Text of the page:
The design of the building included several layers of coating, namely from the interior to exterior: Gypsum board – limp mass barrier (sound proofing)– void –  rock wool – polyurethane (PU) a waterproofing material – glass and glass reinforced concrete(GRC), and fiberglass resin. The sketch and west façade figure below show how these materials where designed and executed. From the above materials listed, PU and the limp mass barrier (limp vinyl with a layer of reinforced aluminium foil facing on one side) are the materials that immediately catch fire. The other materials are also flammable but require elevated temperatures to ignite. The voids in the façade design creates a shaft for flames to ascend through and that is the reason behind the upward expansion of the fire.

Looking at what caused the fire, we should be aware of the section design where the fire originated. At the ground level, where the retaining wall ends, a coating of styrene-butadiene-styrene (SBS) is usually used to seal and coat the concrete retaining wall to make it water proof; this is done by heating the SBS with a blowtorch to seal and merge the different materials together. At the upward end of the retaining wall, there is a transition from the retaining wall to the façade of the building and this is where the SBS is in connection to the PU. Hence sealing the SBS above the finished floor level with a blowtorch most probably ignited the PU and caused the fire to reach the rest of the material. 

            Fortunately, no one was injured in the Aishti fire however it spread fear and panic among a severely traumatised population. A prevention method for the expansion of such fires could be developed by introducing a complete fire zoning system not only from floor to floor as designed but also it should be implemented in the façade. This usually done by eliminating shafts/voids that expanded the flames by using fire-rated foam. Taking such measurements and including them in the design of any building is going to increase the costs. There is nothing more important than the human right of living in a safe environment hence implementing such measures should not be debatable. In addition to that in case of fires the financial damages would be extremely high. As a result, reducing cost on the expense of safety protocols, such as using fire-rated material and an efficient fire zoning, could be highly damaging in case of accidents.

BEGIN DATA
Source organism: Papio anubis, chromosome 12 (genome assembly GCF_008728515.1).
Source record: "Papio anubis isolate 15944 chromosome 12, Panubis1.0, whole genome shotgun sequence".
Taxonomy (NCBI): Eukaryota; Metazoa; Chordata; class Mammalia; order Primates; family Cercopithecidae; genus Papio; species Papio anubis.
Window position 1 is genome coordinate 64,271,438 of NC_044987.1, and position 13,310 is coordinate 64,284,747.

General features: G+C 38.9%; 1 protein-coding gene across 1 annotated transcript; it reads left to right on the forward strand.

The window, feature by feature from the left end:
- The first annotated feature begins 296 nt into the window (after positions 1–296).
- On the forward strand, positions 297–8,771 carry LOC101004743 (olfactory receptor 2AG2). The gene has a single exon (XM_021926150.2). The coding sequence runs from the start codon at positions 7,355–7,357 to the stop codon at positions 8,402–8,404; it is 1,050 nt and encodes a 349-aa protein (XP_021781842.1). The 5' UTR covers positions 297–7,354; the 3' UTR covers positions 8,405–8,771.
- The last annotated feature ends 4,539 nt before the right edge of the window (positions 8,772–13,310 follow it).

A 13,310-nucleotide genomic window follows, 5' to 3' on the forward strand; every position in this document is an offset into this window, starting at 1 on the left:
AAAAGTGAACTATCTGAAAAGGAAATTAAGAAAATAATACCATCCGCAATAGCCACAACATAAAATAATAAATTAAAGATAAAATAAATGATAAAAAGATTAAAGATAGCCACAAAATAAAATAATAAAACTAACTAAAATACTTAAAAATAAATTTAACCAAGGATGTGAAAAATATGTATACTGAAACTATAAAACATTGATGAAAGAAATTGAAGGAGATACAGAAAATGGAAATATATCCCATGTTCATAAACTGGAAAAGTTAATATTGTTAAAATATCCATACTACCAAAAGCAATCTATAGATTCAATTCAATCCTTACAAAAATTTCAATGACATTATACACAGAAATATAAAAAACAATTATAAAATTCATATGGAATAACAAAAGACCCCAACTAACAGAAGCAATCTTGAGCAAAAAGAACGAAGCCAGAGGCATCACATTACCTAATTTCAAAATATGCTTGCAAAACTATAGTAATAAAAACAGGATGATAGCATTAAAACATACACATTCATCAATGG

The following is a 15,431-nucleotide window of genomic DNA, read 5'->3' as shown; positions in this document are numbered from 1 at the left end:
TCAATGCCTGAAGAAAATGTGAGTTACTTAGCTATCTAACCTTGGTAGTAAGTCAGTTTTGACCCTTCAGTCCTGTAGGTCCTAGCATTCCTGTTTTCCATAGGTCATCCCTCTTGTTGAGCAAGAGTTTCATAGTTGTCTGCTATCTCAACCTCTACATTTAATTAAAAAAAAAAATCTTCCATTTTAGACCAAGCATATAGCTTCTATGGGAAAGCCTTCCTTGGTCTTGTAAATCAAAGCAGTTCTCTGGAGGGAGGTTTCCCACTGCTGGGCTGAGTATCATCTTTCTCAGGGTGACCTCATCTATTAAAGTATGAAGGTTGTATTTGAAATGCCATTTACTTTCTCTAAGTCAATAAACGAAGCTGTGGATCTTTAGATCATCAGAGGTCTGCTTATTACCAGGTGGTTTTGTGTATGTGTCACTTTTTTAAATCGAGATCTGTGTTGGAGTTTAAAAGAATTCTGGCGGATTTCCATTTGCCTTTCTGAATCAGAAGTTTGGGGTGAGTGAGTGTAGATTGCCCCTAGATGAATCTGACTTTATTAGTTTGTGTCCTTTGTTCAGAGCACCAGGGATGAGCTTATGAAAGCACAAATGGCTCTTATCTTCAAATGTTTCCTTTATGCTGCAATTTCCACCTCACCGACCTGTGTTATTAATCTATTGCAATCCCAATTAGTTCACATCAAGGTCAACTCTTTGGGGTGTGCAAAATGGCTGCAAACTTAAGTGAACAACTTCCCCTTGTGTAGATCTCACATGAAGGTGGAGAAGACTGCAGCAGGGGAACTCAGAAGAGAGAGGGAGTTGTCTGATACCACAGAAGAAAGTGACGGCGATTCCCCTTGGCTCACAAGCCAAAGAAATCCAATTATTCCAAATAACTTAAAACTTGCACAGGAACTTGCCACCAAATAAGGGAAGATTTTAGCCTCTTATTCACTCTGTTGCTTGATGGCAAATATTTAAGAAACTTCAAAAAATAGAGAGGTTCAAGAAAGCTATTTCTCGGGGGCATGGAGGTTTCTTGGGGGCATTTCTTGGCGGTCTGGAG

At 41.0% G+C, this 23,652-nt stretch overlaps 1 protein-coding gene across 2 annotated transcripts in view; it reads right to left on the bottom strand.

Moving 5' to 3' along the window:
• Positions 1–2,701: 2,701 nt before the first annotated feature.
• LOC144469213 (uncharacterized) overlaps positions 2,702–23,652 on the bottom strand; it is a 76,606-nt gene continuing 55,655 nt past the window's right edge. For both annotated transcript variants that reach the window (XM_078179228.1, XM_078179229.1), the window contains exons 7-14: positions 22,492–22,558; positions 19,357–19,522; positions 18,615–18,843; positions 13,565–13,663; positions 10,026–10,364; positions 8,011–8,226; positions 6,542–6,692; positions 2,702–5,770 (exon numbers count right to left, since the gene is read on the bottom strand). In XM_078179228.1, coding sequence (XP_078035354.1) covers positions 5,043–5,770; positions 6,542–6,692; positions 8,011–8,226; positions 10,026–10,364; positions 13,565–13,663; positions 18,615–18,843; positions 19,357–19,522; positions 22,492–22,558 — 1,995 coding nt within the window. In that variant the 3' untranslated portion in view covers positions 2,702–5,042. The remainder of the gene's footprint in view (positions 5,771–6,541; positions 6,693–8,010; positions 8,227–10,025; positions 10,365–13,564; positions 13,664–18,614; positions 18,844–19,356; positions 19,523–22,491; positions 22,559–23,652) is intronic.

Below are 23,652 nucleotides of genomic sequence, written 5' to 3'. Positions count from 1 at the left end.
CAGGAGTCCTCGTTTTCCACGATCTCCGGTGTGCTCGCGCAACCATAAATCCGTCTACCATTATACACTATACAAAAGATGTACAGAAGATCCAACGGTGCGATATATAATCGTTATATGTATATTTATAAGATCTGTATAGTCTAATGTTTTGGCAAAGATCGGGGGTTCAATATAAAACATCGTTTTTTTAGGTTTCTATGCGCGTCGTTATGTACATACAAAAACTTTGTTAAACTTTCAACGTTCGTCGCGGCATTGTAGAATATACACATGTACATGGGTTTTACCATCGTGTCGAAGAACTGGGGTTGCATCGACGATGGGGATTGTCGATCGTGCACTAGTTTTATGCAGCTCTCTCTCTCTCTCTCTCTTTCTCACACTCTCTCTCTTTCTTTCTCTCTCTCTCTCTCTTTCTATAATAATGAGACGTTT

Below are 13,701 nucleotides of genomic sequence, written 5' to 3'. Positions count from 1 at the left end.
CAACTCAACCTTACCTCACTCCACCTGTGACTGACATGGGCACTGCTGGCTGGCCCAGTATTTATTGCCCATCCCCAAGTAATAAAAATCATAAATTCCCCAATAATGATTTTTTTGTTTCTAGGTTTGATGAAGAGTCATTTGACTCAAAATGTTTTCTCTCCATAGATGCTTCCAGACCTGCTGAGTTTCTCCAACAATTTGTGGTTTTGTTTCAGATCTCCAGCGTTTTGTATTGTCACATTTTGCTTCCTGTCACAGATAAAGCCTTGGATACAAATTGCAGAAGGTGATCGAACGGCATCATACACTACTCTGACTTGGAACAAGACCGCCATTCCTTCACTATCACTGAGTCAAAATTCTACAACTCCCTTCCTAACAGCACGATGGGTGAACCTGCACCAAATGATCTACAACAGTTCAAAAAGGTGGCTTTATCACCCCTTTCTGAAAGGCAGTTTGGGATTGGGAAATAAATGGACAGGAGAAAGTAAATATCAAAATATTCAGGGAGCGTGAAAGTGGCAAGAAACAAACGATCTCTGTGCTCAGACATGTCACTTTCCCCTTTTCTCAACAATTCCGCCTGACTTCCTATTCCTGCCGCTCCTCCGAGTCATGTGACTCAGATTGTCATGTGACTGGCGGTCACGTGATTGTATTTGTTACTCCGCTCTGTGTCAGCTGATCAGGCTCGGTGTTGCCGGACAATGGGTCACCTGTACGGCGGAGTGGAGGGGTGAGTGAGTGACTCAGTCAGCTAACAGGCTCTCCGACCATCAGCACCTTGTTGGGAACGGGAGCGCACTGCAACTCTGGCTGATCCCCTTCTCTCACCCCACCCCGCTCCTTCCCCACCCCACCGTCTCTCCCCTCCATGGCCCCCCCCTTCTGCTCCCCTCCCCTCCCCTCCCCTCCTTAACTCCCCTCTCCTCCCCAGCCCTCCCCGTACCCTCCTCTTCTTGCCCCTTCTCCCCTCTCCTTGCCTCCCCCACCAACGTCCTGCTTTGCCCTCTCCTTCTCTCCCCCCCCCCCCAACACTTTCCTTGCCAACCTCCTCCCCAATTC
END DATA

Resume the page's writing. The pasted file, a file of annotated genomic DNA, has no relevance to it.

On 14 June 2017, a similar accident took place where a fire broke out in the Grenfell Tower, in North Kensington, West London. The fire caused 72 deaths, more than 70 were injured, and 223 people managed to escape. In this accident the fire similarly grew through the building’s exterior cladding and the air gap which caused a similar Stack effect. In conclusion, special safety protocols should be forced and implemented to guide the usage of aluminium-cladding since next time we may not be so fortunate. 

Sketch explaining how the fire took place


Waterproofing material Submittals, technical data sheets of the Zaha Hadid building

Secondary Authors:

  • Alaa Al Mikkawi
  • Abdel Aziz Kordieh
  • Amira Fawaz
  • Abir Hajj Houssein
  • Carl Zoghzoghi
  • Christelle Rassi
  • Malak El Kassamani
  • Marc Darazi
  • Mohammad Asaad
  • Mohammad Daoud
  • Nadeen Abbas